As Executive Director, I'm the primary voice of Creating Iris, and frequently speak on behalf of our whole team. All of our updates - emails, blog posts, tweets, Facebook statuses - are written by me. But today, I'm writing from a personal place for myself and Rebecca, because you, our Iris family, are a big part of our lives.
Rebecca and I had been dating for a little over six months when the historic Windsor v. US decision was announced. We watched together, on Skype, surrounded by family. Prior to that day, a future together was up in the air - not because we were uncertain of the other, but because we didn't know whether the legal protections would be in place to enable us to be together. We're a binational couple, as you know. Edie Windsor's fight for recognition from the federal government gave us our future together. This is the post I wrote that day.
Almost a year to to the day after the Windsor decision, Rebecca and I got engaged at a beautiful park not too far from my home. We stood under an early-20th century gazebo on a day of brilliant sunshine, and said aloud what it seemed like we'd always known, from the moment we met. I love you. I want to spend my life with you. I want to grow with you, to change with you, to walk beside you and to build a life, to build a family, together. Like many of my friends, we announced our relationship on Facebook and received so many beautiful messages of support. My parents treated us to an engagement dinner. I joined WeddingBee and made dozens of Pinterest mood boards. In December, we celebrated with friends at an engagement tea party. When I ordered our invitations, it was the first time - apart from Iris, of course - that I'd seen our names in print beside each other. I opened the box and cried.
Today, the Supreme Court hears oral arguments in an effort to decide whether marriage equality should be a fundamental American civil right. My right to a legally recognized marriage should not be in question. It should be my right as an American, the birthright of people born on this soil and the conferred right of those who seek American citizenship, to be equal in dignity and protection before the law.
On my mother's side, I am third-generation American. My great-grandmother came to this country at sixteen, a poor Italian girl with little command of the English language. At Ellis Island she was almost turned away because of a limp, a lasting reminder of a childhood accident. I am grateful every day that the doctor who examined her took the time to listen to her, to figure out what she was trying to explain in broken English: that she limped because of an accident in New York, on a trip as a little girl to the country she wanted to call home. My great-grandparents came to this country in search of a better life, because they believed that it was here that they could provide for a family and watch it blossom: have children, and see them grow. My great-grandparents believed in this country because it offered them life, a life that would simply not have been possible for them in Italy.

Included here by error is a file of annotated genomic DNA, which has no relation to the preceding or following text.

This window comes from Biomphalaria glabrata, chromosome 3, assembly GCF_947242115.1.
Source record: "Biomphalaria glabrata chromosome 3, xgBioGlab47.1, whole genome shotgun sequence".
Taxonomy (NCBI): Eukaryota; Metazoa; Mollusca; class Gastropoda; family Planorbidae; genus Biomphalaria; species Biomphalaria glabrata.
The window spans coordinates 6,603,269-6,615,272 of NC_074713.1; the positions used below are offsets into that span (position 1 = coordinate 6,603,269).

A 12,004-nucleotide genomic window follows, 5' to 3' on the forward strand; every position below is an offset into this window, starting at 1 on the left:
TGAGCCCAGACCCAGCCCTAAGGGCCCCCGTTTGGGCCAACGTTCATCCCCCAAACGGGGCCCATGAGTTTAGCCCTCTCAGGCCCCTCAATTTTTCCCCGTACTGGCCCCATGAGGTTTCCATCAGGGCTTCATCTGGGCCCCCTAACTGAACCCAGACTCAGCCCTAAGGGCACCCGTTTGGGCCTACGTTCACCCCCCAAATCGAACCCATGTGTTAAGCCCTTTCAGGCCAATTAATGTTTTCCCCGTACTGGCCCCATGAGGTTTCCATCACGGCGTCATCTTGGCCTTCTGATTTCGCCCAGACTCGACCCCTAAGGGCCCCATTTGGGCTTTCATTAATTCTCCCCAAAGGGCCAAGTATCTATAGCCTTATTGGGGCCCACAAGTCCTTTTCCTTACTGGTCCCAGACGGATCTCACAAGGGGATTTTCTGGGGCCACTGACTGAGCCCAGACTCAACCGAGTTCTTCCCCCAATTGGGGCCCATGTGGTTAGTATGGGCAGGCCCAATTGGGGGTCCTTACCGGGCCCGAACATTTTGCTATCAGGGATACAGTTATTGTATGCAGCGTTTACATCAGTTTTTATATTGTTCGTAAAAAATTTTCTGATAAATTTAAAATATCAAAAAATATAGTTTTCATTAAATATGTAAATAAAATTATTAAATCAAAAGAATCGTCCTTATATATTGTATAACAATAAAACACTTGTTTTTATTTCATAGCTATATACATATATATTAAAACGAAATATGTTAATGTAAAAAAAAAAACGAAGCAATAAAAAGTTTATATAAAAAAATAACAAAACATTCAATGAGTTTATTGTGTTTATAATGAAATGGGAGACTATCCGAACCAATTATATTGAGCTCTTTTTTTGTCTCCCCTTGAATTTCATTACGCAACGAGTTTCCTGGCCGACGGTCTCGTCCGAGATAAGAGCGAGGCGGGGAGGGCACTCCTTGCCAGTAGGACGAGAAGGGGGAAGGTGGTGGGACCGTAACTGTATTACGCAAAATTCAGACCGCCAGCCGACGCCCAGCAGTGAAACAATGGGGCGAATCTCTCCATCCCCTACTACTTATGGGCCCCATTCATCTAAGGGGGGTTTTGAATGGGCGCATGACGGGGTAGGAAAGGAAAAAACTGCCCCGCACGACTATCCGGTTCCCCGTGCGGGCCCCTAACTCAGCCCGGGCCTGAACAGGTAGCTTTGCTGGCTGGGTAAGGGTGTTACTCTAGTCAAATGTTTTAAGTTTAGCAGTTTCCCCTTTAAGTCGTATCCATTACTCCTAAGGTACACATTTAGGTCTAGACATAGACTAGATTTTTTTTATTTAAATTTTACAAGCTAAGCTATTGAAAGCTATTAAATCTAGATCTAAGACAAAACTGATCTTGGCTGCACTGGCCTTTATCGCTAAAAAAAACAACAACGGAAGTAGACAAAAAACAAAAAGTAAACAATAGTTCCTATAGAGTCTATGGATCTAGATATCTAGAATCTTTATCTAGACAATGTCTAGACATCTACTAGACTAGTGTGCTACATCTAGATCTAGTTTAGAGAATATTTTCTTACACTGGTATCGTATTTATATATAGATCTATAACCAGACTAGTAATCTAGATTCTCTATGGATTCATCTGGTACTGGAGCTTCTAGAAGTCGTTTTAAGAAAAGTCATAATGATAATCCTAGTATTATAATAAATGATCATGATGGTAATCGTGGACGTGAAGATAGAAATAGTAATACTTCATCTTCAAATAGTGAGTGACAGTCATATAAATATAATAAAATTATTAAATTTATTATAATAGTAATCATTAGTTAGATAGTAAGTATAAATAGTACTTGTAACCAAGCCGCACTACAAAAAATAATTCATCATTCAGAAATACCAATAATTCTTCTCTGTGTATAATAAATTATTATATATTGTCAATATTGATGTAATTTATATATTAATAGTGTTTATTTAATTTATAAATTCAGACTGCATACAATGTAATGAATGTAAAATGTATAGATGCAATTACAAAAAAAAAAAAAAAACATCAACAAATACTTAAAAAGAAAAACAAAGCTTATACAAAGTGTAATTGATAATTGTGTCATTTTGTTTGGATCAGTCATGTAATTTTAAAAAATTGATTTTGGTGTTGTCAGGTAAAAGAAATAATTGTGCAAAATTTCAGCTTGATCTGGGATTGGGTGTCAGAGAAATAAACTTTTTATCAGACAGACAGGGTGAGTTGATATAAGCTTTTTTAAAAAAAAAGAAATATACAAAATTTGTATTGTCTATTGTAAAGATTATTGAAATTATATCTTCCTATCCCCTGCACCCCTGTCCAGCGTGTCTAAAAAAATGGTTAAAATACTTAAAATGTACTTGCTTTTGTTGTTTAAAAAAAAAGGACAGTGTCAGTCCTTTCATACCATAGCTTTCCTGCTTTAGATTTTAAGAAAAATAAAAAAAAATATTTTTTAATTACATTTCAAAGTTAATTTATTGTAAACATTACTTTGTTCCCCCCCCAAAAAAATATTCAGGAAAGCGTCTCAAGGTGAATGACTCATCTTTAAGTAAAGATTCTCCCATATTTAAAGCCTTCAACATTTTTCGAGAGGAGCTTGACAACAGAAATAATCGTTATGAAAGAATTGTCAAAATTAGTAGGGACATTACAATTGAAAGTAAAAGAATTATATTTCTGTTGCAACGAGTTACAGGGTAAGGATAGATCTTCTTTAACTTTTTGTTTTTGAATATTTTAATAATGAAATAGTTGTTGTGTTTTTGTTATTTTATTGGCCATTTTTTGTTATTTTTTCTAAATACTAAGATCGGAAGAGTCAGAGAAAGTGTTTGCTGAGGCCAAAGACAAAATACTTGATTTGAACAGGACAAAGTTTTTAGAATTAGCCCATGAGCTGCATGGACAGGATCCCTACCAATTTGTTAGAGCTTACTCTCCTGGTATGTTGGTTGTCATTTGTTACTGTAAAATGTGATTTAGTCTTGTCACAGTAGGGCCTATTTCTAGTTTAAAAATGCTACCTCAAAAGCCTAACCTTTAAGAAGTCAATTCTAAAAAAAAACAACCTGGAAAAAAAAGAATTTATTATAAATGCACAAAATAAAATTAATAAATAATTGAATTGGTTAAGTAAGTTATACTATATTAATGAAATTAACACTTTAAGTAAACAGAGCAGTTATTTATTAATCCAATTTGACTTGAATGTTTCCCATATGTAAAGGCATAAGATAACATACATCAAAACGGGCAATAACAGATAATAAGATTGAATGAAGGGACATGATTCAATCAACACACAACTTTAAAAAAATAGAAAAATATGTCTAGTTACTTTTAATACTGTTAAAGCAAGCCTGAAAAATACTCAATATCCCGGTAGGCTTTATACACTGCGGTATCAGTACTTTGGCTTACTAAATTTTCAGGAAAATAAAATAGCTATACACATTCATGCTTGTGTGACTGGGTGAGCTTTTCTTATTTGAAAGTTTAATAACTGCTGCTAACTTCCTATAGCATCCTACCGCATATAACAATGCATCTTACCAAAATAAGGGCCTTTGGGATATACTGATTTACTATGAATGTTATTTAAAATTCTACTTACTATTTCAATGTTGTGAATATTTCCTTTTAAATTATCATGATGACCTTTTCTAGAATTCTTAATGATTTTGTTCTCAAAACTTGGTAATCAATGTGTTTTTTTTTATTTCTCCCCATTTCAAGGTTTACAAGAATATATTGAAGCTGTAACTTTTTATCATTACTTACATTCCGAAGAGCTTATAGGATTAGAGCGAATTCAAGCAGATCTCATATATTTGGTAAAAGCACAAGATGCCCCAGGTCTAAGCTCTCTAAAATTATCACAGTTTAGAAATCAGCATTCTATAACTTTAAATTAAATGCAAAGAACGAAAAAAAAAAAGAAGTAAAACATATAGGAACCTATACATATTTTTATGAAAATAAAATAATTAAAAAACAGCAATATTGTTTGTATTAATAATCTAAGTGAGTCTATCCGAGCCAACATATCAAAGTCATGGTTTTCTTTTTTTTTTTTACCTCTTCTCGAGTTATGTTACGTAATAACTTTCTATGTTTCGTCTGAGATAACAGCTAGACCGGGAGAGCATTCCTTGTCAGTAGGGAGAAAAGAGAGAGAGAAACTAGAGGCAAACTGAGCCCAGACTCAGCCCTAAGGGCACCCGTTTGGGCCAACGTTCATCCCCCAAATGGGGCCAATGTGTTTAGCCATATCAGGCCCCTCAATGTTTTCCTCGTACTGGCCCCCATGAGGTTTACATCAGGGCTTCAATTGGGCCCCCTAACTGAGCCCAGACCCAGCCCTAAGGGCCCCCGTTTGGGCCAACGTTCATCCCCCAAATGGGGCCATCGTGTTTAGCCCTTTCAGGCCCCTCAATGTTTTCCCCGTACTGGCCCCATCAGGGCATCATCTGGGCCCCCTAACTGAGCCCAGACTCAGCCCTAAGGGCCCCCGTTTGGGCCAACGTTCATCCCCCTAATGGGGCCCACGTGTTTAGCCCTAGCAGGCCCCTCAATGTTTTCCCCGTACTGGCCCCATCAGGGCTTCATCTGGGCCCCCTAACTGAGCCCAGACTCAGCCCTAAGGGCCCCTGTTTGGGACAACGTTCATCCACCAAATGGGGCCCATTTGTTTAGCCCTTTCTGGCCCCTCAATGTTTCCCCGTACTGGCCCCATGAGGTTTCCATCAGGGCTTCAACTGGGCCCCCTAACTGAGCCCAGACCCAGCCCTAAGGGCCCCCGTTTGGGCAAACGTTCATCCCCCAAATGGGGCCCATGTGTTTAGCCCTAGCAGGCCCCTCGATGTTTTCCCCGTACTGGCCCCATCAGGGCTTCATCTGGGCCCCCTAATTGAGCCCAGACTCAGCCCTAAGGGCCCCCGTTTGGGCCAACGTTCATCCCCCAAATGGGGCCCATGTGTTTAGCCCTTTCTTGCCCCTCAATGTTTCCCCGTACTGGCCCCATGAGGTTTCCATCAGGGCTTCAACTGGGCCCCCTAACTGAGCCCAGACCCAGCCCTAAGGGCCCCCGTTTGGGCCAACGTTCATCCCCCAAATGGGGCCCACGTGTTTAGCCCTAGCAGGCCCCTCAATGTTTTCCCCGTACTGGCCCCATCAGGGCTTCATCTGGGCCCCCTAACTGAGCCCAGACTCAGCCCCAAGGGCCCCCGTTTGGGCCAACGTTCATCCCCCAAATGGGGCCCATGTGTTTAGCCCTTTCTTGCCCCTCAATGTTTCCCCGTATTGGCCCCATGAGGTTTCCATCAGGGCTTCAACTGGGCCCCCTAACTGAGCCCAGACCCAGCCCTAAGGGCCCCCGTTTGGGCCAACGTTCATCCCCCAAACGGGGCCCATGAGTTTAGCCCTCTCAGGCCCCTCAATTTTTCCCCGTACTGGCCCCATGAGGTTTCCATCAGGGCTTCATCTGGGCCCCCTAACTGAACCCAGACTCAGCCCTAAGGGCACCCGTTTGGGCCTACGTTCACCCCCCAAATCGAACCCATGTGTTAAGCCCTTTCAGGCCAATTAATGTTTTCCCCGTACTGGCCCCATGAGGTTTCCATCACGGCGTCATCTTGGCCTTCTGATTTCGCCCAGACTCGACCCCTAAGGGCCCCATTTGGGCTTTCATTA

My great-grandfather and grandfather fought for this country because, children of immigrants, they believed wholeheartedly that America is more than a place, more than a political entity, but an idea: a place where all people had a chance at building the life they wanted, that their children deserved access to education, that they had a voice in their government, that they - poor, working-class, Italian immigrants - were just as valued as the man in the White House. They believed, as we all do, that those ideas were worth defending.
That commitment to equality - that ideal that has inspired men and women to fight passionately for this country, in our armed services and in our government halls, on our streets and in our schools, in our stories and our songs - is something that has been continually redefined. That's the beauty of this country: we are a country of change, of progress, of choosing to move forward when it is easier to stay the same. We're a country that makes difficult decisions, even if it sometimes takes us a while to get there. Sometimes, we take steps backwards; sometimes, we dig in our heels against it. And yet, we carry on. We are forever striving towards that ideal of equality.
The debate over marriage is but one front of the movement towards the American ideal that was a beacon to immigrants like my great-grandparents. For Rebecca and I, it means that our relationship will have all the legal protections as everyone else's. That's not a question of religion. It's a question of a fundamental civil right to equality before the law. And affirming that right will be but another step on the staircase carrying us ever closer to our highest ideal.
Next year, like several of my dear friends who were engaged over the same summer as we, Rebecca and I will stand before our families and friends and make the same promises that other couples do. We will have a personal ceremony, one we've written together that reflects who we are and how far we've come, but the vows we take - the words we speak - will be the same. We'll wear white dresses and add a few more diamonds to our left hands. There will be sparkling rose and music from our friends. My dad will make a toast and probably make us cry. My brother will make a toast and make us all laugh. There will be dancing. There will be joy. There will be excitement for the future. There will be life.
For couples like us, the fundamental right to marriage means life.